Then, during that now-famous dinner (filmed in an abandoned hotel in Richmond, Virginia.) Gregory tells Shawn about his soul-searching adventures to Tibet, to Poland, to Israel, to India, and to Scotland to visit Findhorn, where, he says, “they will talk to the insects, make an agreement, set aside one vegetable patch just for the insects.” Things then take a dark turn. One night in the Sahara Desert with a Japanese monk the two of them suddenly start to eat sand. “We weren’t trying to be funny,” Gregory says. “I started, and he started, and we just ate sand, and threw up. That was how desperate we were. In other words, we didn’t know why we were there.” His most harrowing encounter happens at a beach house on Long Island where, during Halloween, he becomes part of a ritual in which he is temporarily buried alive.
Even though I knew Shawn and Gregory were acting—they said later that they wanted to remake the movie and switch roles to prove that who they were in the movie were not who they are in real life—I hung on to their every word as if everything they said that had had happened to them really did happen. But if the events they talked about were not true in fact, then what I gleaned from the movie was a story of certain universal truths I hardly knew much about then: That to find out who we are really we need to face our fears; that life is fraught with uncertainty and confusion; and that the more we try to grasp onto anything or anyone we might think of as solid, the more they slip through our fingers.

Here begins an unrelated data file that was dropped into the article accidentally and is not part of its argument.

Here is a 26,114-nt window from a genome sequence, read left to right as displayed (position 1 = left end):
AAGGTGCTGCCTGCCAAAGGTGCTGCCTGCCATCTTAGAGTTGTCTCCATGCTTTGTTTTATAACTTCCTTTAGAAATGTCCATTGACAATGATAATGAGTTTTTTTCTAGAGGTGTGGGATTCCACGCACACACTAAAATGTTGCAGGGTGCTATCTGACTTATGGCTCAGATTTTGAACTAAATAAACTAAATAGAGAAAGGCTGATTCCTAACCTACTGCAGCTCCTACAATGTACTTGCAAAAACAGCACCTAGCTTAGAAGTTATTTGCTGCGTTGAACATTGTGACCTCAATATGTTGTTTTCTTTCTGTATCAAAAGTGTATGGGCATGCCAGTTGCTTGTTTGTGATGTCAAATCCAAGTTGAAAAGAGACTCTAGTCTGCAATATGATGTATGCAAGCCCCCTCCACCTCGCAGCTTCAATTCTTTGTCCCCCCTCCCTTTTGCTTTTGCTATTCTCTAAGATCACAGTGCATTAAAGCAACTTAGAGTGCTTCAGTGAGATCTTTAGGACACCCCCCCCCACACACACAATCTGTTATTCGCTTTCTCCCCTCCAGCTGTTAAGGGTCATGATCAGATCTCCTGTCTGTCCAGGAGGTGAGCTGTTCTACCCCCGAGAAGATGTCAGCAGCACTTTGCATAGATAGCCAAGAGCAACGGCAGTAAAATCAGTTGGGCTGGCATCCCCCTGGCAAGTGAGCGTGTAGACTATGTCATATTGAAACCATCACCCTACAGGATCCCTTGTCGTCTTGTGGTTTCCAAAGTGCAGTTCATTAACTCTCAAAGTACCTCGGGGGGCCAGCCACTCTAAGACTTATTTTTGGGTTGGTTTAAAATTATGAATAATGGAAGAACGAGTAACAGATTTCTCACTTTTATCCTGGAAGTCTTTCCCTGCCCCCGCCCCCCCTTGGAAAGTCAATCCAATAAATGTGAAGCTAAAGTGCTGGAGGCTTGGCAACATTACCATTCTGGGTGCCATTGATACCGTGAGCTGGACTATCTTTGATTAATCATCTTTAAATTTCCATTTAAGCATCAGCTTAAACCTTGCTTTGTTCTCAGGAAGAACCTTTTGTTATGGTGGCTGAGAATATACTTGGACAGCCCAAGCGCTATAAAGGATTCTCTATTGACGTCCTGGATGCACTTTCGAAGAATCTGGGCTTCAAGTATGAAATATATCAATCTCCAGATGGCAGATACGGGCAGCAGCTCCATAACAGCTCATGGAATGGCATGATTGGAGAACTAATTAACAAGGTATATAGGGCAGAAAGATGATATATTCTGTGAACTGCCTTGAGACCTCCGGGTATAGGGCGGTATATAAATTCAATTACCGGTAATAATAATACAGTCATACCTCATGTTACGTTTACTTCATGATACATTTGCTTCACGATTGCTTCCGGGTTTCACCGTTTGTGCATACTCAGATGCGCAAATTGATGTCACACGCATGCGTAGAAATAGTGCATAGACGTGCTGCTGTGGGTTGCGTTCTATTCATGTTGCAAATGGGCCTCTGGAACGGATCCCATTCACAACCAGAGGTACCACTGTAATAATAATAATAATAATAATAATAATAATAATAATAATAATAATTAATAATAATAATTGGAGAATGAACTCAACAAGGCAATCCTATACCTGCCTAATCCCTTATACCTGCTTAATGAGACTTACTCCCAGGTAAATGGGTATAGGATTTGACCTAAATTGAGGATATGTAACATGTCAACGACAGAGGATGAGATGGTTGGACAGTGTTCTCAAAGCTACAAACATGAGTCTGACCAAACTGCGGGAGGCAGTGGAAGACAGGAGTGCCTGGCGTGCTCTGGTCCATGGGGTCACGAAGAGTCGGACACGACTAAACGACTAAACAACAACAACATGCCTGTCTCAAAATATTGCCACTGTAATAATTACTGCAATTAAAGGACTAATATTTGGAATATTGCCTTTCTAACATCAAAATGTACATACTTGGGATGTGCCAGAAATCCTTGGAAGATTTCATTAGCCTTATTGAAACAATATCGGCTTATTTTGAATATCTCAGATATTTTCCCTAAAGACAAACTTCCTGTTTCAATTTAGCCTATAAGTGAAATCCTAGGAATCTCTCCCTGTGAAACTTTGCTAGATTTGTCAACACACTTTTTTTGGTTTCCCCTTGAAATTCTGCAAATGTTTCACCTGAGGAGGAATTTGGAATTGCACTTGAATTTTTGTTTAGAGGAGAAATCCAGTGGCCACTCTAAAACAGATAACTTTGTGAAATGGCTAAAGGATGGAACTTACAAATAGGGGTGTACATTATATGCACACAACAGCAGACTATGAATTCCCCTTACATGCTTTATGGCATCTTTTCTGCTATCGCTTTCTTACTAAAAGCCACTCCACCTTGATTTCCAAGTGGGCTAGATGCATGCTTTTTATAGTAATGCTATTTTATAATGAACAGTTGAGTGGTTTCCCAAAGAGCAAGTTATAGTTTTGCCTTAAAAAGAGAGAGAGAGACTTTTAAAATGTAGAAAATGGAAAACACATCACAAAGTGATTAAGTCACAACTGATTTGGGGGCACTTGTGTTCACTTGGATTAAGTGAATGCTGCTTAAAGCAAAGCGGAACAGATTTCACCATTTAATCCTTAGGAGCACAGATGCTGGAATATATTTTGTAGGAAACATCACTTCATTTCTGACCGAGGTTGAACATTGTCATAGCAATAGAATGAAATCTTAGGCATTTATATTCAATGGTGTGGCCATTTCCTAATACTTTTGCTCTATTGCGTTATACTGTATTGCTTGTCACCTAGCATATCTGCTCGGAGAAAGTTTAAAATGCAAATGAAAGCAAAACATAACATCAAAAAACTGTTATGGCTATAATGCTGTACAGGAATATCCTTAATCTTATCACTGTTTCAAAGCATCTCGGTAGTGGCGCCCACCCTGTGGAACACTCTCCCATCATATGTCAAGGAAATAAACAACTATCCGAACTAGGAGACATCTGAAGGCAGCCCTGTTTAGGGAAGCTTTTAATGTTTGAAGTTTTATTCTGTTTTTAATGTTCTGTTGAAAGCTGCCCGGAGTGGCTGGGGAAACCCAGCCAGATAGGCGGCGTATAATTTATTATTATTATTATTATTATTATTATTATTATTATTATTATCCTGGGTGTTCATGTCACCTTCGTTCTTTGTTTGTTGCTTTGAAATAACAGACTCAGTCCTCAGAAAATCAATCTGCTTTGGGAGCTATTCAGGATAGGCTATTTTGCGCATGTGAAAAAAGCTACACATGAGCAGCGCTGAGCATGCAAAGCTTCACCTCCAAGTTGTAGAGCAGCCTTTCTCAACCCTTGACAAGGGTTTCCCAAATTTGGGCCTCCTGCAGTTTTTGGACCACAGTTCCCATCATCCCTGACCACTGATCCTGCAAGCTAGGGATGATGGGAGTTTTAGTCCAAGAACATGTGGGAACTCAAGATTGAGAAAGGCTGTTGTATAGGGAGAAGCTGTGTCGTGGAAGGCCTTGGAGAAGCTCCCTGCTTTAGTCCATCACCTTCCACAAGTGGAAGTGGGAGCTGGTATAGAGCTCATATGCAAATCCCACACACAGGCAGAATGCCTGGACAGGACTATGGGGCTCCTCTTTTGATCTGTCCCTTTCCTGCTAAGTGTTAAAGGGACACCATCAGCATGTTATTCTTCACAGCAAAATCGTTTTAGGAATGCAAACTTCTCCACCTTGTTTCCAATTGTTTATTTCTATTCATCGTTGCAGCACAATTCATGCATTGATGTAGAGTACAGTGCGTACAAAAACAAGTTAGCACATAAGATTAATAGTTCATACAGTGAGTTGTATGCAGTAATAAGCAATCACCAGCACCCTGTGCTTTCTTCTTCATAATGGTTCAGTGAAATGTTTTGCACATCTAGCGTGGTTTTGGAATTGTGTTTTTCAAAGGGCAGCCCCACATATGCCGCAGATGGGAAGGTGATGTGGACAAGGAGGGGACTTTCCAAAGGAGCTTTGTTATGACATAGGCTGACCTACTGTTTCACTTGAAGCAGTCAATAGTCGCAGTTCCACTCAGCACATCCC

I emerged from the theater moved in ways I did not yet understand and I pretended that nothing happened to me. But the memory of the movie was seared so deeply into my brain that for the past 30 years echoes of Shawn’s or Gregory’s voices discussing their existential dilemmas have sometimes come out of nowhere from my depths. Slipping the DVD into my player that wintry night I wondered: Was I ready to plunge back into this heady world? Would I find it less heady and less profound than I did when I first saw it 30 years ago? Worse, would I not even like the movie now?
Then it began and, as if in a dream, I was suddenly transported back to that tiny theater in Maine 30 years ago. Now, as then, I was transfixed. And I still liked the movie. I remembered how it struck me back then; as I watched it now it seemed like the future calling back to me with its lessons about life I was going to discover for myself years later.